the direct internet and mail order purchase of all ammunition beginning on July 1, 2019 – Yep! The exact same day that California will require the use, statewide, of non-lead ammunition for all big game and other wildlife species. Thinking of driving up to Cabela’s in Nevada to buy yours? Think again. These new laws also prohibit bringing in ammunition purchased out of
state unless you go through a licensed ammunition vendor. If you can’t acquire the non-lead ammunition you need, you can’t hunt – period… regardless of the long-coveted tag you may have finally drawn.


Secretary of Interior, Ryan Zinke, signing Secretarial Order 3346, which repeals a U.S. Fish and Wildlife Service directive the Obama administration issued the day before Trump took office, barring the use of lead ammunition and fishing tackle in national parks and wildlife refuges. Despite this victory, the state of California, still faces the non-lead 2019 deadline.




With non-lead loads for big game sure to be toughest to find on local store shelves, CDA is aware that our members will be the absolute hardest hit by the collision of these two mandates. Not willing to sit idle, CDA is taking a stand. Earlier this year, CDA’s political team drafted language for legislation which, if passed, would provide big game hunters with critically needed relief – should the combination of these new laws make any caliber of non-lead ammo hard to find on California retailer shelves in 2019 and beyond.

Working closely with Assembly Member Brian Dahle (R-1st/Bieber) and Assembly Member Devon Mathis (R-26th/Visalia) – California Deer Association is proud to be a lead co-sponsor of Assembly Bill 1544, legislation intended to keep California’s hunters in the field. Currently, language in the Fish and Game Code allows the Director of Fish and Wildlife to temporarily suspend the prohibition on lead ammunition for a specific hunting season and caliber, if non-lead ammunition of that caliber is not commercially available because of federal prohibitions related to armor-piercing ammunition. Specifically,Assembly Bill 1544 proposes to substantially expand this exemption to allow the Director to suspend the prohibition for a hunting season and caliber should ammunition of that caliber not be available for any reason.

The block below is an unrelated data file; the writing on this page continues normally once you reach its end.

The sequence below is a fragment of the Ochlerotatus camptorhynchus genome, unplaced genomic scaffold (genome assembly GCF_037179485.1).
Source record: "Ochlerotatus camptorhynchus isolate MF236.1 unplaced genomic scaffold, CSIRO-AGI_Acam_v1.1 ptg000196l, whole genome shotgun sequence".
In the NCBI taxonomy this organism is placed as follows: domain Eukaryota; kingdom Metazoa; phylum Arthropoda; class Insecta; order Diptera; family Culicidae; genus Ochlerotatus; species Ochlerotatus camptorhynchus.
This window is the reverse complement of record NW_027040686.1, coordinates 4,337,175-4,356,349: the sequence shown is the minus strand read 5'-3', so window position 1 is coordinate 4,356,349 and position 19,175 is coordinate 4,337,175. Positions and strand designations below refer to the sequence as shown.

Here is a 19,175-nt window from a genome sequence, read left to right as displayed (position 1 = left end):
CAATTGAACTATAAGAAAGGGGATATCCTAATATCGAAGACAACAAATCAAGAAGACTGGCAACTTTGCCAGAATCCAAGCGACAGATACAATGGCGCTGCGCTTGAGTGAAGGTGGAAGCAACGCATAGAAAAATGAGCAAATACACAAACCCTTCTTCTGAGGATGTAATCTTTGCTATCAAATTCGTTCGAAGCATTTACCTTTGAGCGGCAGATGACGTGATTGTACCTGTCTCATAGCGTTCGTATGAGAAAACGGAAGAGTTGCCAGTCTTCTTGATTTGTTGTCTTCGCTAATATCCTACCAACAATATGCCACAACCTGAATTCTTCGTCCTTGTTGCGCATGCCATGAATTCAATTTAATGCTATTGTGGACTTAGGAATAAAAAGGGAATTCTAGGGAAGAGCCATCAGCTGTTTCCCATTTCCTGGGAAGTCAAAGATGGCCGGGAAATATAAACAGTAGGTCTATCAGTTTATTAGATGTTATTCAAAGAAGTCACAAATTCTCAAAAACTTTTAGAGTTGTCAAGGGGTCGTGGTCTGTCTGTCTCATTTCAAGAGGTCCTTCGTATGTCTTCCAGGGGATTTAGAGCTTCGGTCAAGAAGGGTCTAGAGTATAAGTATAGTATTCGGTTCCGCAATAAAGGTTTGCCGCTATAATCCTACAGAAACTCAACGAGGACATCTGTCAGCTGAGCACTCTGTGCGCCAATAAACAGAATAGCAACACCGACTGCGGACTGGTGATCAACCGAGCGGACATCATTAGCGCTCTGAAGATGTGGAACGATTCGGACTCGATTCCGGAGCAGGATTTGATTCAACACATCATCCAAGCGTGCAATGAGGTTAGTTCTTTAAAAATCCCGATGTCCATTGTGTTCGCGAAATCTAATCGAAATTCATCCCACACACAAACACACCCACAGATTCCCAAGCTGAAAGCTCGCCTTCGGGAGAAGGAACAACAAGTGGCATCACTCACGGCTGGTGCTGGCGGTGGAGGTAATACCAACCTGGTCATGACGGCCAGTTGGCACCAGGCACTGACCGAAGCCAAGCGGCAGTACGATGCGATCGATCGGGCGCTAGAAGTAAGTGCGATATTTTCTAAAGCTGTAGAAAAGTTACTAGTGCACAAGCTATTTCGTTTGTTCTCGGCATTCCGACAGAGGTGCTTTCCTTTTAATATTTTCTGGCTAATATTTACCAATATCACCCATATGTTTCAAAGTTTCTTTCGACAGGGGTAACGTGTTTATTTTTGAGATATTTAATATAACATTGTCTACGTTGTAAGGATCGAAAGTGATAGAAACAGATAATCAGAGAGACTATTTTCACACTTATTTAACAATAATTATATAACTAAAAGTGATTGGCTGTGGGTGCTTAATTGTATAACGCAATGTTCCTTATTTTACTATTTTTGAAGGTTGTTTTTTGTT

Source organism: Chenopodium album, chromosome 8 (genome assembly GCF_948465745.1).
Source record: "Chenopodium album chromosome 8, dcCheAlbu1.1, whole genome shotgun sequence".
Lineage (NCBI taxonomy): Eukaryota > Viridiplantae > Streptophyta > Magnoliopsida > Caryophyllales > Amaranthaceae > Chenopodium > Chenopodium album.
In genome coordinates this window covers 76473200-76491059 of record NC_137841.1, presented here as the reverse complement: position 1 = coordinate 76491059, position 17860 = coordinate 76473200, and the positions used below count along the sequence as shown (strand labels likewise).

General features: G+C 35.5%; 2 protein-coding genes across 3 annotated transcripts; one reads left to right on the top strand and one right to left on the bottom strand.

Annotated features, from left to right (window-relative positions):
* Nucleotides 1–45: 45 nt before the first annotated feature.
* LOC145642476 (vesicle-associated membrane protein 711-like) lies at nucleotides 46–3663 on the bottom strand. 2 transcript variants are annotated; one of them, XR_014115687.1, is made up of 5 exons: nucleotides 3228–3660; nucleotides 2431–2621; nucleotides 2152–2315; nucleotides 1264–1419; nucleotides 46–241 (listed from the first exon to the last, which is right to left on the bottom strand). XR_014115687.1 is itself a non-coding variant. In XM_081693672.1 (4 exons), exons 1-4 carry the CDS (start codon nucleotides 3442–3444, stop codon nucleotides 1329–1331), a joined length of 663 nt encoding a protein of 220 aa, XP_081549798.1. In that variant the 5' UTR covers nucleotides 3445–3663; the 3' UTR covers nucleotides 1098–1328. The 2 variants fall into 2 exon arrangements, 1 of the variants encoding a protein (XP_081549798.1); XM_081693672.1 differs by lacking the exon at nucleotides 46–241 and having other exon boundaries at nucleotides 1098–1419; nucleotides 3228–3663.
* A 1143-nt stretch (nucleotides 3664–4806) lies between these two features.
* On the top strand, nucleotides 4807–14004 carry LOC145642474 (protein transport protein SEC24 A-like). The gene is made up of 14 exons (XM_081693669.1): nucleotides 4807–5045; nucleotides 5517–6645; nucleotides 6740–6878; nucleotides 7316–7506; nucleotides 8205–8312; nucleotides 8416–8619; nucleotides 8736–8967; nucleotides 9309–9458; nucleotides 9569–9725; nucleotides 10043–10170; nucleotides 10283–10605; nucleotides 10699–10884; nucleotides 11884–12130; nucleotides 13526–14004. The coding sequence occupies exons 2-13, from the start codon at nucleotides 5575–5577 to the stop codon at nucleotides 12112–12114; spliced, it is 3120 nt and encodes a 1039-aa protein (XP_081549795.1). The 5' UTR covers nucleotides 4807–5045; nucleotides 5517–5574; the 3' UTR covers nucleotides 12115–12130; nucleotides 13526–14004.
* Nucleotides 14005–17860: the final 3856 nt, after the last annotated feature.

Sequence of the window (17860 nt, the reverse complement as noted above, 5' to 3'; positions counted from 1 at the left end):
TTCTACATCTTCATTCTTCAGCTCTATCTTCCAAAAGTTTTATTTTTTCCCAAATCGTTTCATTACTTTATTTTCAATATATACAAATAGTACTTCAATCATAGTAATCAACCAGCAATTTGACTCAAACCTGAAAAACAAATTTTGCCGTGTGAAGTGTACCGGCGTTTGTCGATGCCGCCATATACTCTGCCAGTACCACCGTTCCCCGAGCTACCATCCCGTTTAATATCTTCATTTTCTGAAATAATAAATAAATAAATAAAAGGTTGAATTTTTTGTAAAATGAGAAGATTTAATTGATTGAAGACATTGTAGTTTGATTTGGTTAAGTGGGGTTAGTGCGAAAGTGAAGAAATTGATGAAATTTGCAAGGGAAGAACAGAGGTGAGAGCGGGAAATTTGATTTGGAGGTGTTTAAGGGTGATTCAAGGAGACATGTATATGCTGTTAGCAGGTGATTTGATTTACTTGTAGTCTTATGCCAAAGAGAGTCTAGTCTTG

Introduced in the California State Legislature February 17th, Assembly Bill 1544 will first be heard in the Assembly Water, Parks and Wildlife Committee. Although, at the time of this writing, the bill had not yet been scheduled for hearing, it will likely be first heard in early to mid-April. Make no mistake about it – passing this positive, pro-hunting bill in California’s often unforgiving Legislature will be very difficult. But CDA’s experienced political team is up to the task, and our members can help. Through California Deer magazine and other outreach, we will be pleased provide our members with updates on the progress of Assembly Bill 1544. CDA members can play a critical role in helping to pass this bill by contacting their elected representatives and urging them to strongly support this critically needed legislation, and/or attending committee hearings at our State Capitol and testifying in support.

California is well known for being ground-zero in the nationwide effort of animal-rights groups to take hunters out of the field. The California Deer Association is proud to be on the front-lines of this non-stop battle, fighting against the continual challenges to our outdoor traditions. Working with Assembly Members Brian Dahle and Devon Mathis on the introduction of Assembly Bill 1544 is just one of CDA’s many efforts on the political front. Working together with our members on this important proposal, as well as in addressing other issues of concern, CDA will ensure a strong and proud future for deer and deer hunting in California.